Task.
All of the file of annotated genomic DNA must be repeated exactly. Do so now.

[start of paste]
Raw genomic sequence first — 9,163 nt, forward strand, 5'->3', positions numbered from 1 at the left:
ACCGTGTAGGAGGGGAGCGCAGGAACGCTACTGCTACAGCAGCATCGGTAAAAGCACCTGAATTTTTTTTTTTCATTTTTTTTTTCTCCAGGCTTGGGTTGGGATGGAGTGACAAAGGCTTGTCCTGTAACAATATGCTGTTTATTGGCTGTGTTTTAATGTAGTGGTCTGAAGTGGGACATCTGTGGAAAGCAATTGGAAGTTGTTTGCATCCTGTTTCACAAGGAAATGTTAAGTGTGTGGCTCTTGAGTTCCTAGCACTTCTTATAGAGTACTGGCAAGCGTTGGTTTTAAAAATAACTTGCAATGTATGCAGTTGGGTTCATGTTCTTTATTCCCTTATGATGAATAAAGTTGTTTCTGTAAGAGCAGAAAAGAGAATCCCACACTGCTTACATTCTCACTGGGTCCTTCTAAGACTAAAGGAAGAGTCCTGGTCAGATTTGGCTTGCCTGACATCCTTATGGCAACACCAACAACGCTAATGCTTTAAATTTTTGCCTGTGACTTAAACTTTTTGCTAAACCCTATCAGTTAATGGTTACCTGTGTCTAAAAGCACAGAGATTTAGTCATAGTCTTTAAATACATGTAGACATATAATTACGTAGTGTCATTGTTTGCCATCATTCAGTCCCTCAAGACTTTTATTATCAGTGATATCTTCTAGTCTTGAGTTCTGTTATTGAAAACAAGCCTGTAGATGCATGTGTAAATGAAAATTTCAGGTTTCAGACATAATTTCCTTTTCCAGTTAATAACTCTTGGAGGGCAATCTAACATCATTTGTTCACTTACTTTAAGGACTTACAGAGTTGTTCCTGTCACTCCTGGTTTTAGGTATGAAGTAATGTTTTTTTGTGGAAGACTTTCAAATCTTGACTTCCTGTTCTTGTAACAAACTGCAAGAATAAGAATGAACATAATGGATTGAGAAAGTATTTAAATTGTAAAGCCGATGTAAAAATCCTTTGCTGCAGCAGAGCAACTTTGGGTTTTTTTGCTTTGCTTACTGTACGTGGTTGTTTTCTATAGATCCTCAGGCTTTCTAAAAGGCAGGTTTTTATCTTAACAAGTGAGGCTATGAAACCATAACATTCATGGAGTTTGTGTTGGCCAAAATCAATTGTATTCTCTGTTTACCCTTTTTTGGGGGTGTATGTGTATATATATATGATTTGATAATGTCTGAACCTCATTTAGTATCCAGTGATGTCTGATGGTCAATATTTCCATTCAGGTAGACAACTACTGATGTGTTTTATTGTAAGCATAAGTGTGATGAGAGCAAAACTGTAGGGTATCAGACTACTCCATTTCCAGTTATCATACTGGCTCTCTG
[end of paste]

Raw genomic sequence first — 9,163 nt, forward strand, 5'->3', positions numbered from 1 at the left:
ACCGTGTAGGAGGGGAGCGCAGGAACGCTACTGCTACAGCAGCATCGGTAAAAGCACCTGAATTTTTTTTTTTCATTTTTTTTTTCTCCAGGCTTGGGTTGGGATGGAGTGACAAAGGCTTGTCCTGTAACAATATGCTGTTTATTGGCTGTGTTTTAATGTAGTGGTCTGAAGTGGGACATCTGTGGAAAGCAATTGGAAGTTGTTTGCATCCTGTTTCACAAGGAAATGTTAAGTGTGTGGCTCTTGAGTTCCTAGCACTTCTTATAGAGTACTGGCAAGCGTTGGTTTTAAAAATAACTTGCAATGTATGCAGTTGGGTTCATGTTCTTTATTCCCTTATGATGAATAAAGTTGTTTCTGTAAGAGCAGAAAAGAGAATCCCACACTGCTTACATTCTCACTGGGTCCTTCTAAGACTAAAGGAAGAGTCCTGGTCAGATTTGGCTTGCCTGACATCCTTATGGCAACACCAACAACGCTAATGCTTTAAATTTTTGCCTGTGACTTAAACTTTTTGCTAAACCCTATCAGTTAATGGTTACCTGTGTCTAAAAGCACAGAGATTTAGTCATAGTCTTTAAATACATGTAGACATATAATTACGTAGTGTCATTGTTTGCCATCATTCAGTCCCTCAAGACTTTTATTATCAGTGATATCTTCTAGTCTTGAGTTCTGTTATTGAAAACAAGCCTGTAGATGCATGTGTAAATGAAAATTTCAGGTTTCAGACATAATTTCCTTTTCCAGTTAATAACTCTTGGAGGGCAATCTAACATCATTTGTTCACTTACTTTAAGGACTTACAGAGTTGTTCCTGTCACTCCTGGTTTTAGGTATGAAGTAATGTTTTTTTGTGGAAGACTTTCAAATCTTGACTTCCTGTTCTTGTAACAAACTGCAAGAATAAGAATGAACATAATGGATTGAGAAAGTATTTAAATTGTAAAGCCGATGTAAAAATCCTTTGCTGCAGCAGAGCAACTTTGGGTTTTTTTGCTTTGCTTACTGTACGTGGTTGTTTTCTATAGATCCTCAGGCTTTCTAAAAGGCAGGTTTTTATCTTAACAAGTGAGGCTATGAAACCATAACATTCATGGAGTTTGTGTTGGCCAAAATCAATTGTATTCTCTGTTTACCCTTTTTTGGGGGTGTATGTGTATATATATATGATTTGATAATGTCTGAACCTCATTTAGTATCCAGTGATGTCTGATGGTCAATATTTCCATTCAGGTAGACAACTACTGATGTGTTTTATTGTAAGCATAAGTGTGATGAGAGCAAAACTGTAGGGTATCAGACTACTCCATTTCCAGTTATCATACTGGCTCTCTG